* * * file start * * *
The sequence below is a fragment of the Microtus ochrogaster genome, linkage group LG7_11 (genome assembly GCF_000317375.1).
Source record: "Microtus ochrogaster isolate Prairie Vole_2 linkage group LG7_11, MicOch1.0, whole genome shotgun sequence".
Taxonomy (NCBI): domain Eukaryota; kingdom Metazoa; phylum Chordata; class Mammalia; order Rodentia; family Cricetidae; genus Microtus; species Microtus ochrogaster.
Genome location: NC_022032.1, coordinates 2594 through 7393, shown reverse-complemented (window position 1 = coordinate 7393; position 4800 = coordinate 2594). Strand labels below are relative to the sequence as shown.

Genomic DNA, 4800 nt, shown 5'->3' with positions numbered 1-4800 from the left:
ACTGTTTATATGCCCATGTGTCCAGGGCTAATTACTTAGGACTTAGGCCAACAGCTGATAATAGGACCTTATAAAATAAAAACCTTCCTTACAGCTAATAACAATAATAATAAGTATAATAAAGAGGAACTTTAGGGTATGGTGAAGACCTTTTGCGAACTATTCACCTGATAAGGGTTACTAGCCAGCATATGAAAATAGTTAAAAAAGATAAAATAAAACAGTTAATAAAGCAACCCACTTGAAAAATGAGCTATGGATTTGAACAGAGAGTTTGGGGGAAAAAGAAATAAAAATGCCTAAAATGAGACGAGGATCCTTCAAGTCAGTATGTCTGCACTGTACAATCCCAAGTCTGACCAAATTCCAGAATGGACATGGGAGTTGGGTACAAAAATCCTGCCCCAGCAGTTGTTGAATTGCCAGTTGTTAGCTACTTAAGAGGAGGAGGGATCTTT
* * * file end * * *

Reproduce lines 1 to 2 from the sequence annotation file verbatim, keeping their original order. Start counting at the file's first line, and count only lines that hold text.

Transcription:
The sequence below is a fragment of the Microtus ochrogaster genome, linkage group LG7_11 (genome assembly GCF_000317375.1).
Source record: "Microtus ochrogaster isolate Prairie Vole_2 linkage group LG7_11, MicOch1.0, whole genome shotgun sequence".